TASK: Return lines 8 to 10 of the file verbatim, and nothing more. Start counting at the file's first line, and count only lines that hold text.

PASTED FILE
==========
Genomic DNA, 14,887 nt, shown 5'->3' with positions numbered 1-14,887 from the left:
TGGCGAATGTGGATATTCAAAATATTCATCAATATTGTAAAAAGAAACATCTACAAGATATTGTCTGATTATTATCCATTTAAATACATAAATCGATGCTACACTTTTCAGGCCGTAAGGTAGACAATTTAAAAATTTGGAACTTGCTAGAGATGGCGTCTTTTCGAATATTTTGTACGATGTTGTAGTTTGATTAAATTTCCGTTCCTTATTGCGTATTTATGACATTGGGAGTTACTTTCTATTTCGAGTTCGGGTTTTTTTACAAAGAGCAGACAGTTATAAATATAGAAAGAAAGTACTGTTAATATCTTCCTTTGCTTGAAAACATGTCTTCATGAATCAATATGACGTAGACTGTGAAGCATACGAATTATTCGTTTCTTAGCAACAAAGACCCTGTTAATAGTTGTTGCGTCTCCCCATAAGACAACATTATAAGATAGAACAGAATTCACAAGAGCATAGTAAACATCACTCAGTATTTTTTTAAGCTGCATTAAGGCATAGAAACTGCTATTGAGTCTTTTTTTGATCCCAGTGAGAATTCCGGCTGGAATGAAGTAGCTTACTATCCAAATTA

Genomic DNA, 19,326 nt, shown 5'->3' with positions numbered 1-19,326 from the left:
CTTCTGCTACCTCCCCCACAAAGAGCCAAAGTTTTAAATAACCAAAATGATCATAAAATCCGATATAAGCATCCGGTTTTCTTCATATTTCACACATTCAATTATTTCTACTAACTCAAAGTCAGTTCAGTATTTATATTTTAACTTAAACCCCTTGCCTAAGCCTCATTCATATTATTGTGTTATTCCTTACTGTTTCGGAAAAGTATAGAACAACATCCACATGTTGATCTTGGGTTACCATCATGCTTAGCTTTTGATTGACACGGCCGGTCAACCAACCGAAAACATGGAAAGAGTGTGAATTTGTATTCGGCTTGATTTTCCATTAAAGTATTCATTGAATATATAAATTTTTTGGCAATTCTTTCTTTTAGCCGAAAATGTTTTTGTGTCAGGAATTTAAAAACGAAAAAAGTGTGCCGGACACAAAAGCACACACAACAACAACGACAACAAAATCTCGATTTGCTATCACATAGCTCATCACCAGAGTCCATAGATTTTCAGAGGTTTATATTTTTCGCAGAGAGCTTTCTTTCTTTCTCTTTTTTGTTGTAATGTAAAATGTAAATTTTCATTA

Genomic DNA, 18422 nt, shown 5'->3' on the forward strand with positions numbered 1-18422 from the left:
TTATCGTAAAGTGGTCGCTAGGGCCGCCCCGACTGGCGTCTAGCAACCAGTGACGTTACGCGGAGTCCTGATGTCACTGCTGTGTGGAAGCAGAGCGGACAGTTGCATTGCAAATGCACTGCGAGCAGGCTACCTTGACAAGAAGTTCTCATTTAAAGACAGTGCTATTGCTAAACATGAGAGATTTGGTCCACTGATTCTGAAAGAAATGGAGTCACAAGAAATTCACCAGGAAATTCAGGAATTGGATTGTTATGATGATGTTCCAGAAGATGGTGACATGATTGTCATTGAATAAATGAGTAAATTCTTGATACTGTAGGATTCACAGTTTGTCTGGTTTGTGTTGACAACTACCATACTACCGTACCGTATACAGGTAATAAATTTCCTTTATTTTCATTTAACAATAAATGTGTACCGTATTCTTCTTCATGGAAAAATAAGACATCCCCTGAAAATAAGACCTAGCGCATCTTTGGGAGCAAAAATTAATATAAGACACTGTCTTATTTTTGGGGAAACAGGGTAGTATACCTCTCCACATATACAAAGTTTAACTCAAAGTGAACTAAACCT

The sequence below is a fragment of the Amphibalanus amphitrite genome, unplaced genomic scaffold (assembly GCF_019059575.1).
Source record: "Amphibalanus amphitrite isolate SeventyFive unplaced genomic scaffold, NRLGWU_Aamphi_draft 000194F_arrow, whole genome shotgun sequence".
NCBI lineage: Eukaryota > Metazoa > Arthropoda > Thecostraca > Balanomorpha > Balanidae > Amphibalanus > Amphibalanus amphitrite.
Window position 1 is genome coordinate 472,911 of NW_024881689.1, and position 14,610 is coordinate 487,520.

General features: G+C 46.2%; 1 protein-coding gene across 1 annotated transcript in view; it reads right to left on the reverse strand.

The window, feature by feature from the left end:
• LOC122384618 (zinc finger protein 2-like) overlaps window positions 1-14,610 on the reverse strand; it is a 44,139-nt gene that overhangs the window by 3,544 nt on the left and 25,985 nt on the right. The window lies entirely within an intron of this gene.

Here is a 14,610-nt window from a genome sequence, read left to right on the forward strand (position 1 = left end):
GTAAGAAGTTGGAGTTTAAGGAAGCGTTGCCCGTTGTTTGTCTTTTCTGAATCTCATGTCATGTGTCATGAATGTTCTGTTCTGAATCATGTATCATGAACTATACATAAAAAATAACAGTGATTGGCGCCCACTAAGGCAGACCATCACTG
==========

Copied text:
Source record: "Amphibalanus amphitrite isolate SeventyFive unplaced genomic scaffold, NRLGWU_Aamphi_draft 000194F_arrow, whole genome shotgun sequence".
NCBI lineage: Eukaryota > Metazoa > Arthropoda > Thecostraca > Balanomorpha > Balanidae > Amphibalanus > Amphibalanus amphitrite.
Window position 1 is genome coordinate 472,911 of NW_024881689.1, and position 14,610 is coordinate 487,520.